The pan-European ban has been Apple's greatest success in the patent war against Samsung so far, but, according to German law, if its case doesn't have enough merit in court, it will pay damages to Samsung for missed business.
Samsung did change the design of its Galaxy Tab 10.1v tablet completely after the iPad 2 was introduced, though, so maybe that has tipped the scales for the German court. On the other hand, its decision basically awards the whole European tablet market to Apple (the Motorola XOOM is also under fire), which should raise some eyebrows with antitrust regulators.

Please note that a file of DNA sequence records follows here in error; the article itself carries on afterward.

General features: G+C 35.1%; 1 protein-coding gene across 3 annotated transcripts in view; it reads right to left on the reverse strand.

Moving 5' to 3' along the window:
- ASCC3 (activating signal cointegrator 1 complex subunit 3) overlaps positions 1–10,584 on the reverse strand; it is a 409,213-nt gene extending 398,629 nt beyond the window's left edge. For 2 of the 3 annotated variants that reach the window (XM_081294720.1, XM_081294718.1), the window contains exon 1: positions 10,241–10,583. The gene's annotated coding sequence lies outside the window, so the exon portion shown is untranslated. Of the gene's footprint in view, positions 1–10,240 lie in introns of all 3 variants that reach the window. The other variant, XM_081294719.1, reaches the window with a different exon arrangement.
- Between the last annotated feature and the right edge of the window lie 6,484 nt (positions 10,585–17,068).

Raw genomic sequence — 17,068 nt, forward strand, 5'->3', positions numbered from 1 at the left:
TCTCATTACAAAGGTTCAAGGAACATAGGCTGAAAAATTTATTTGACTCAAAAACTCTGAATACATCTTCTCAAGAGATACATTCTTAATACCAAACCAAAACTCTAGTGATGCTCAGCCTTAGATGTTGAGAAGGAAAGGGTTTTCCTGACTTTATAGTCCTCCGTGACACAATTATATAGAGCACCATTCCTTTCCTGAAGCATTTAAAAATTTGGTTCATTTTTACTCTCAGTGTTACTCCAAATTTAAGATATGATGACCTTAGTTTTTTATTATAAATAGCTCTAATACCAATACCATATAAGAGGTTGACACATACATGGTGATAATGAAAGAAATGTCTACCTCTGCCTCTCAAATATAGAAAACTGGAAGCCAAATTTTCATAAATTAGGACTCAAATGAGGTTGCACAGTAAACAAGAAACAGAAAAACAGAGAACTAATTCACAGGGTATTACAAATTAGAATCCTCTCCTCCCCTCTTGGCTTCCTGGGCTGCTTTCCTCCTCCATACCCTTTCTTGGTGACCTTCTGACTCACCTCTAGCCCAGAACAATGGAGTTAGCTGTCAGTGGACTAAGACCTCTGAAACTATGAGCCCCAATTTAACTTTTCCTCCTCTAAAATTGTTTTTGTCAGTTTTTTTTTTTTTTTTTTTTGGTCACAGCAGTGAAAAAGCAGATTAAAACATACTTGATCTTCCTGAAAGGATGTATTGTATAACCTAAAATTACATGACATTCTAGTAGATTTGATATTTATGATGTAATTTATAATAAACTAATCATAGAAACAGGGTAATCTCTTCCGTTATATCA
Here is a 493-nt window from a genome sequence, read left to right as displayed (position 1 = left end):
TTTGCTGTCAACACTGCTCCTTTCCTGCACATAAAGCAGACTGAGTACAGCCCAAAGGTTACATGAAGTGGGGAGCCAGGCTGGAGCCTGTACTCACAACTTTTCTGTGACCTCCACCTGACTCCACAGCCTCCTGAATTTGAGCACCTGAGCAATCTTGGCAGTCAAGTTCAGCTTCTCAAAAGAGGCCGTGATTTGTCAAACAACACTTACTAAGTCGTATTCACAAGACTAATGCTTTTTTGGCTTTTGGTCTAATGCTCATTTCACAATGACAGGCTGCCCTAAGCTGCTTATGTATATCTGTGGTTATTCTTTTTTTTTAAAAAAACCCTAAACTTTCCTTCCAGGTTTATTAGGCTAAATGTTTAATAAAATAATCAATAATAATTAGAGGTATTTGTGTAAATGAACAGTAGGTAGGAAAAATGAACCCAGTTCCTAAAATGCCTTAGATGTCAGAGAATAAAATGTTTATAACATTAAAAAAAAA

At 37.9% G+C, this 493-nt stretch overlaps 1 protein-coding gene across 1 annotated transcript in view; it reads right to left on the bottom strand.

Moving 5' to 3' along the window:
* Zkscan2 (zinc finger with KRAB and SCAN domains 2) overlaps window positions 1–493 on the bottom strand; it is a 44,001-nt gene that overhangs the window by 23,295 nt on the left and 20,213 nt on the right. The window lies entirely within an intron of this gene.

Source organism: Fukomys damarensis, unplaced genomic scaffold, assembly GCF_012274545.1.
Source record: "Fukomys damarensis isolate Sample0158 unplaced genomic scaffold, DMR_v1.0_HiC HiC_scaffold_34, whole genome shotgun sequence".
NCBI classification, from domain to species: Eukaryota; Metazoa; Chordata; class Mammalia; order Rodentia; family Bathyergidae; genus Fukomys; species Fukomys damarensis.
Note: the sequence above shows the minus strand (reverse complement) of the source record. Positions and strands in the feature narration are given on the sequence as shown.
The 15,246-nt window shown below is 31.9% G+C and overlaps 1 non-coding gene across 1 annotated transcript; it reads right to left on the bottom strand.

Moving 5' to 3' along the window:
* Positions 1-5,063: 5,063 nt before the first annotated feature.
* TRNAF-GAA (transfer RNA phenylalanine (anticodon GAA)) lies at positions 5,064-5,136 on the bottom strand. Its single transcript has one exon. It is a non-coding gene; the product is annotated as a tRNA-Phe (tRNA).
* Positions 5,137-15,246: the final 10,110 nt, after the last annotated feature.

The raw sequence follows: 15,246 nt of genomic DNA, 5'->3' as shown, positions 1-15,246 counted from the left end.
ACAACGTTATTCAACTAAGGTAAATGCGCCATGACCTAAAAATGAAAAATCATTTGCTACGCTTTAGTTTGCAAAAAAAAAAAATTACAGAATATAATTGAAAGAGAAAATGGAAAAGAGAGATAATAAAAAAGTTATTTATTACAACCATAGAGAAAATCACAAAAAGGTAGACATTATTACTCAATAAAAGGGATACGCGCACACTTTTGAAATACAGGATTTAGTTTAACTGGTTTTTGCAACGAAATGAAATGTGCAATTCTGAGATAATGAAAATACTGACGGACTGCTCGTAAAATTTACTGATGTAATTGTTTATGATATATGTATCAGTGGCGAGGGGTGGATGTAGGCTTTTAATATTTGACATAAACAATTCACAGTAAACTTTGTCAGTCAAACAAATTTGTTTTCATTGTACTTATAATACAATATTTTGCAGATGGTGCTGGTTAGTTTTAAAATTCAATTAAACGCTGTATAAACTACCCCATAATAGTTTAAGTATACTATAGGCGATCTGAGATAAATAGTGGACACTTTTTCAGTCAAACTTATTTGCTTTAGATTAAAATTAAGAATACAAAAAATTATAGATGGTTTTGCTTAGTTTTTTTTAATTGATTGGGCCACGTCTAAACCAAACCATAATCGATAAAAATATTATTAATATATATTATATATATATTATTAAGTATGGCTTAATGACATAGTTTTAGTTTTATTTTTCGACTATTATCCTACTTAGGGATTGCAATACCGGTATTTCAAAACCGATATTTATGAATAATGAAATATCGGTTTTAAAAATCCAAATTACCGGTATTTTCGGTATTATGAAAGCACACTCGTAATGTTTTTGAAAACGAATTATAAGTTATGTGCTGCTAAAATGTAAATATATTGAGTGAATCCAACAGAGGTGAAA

Samsung is facing an "administrative fine" of undisclosed amount, if it continues its marketing and sales activities with the Galaxy Tab 10.1 in Europe. So, throughout this impasse, Samsung will be losing money on potential sales, and the ban will leave a lot of people, who are split between the Samsung Galaxy Tab 10.1 and the Apple iPad 2, going for the iOS tablet. Apple has more than enough tablet market share to aim only for that - a lot of analysts are pointing out that this is just one step in its uprising against Google's Android domination.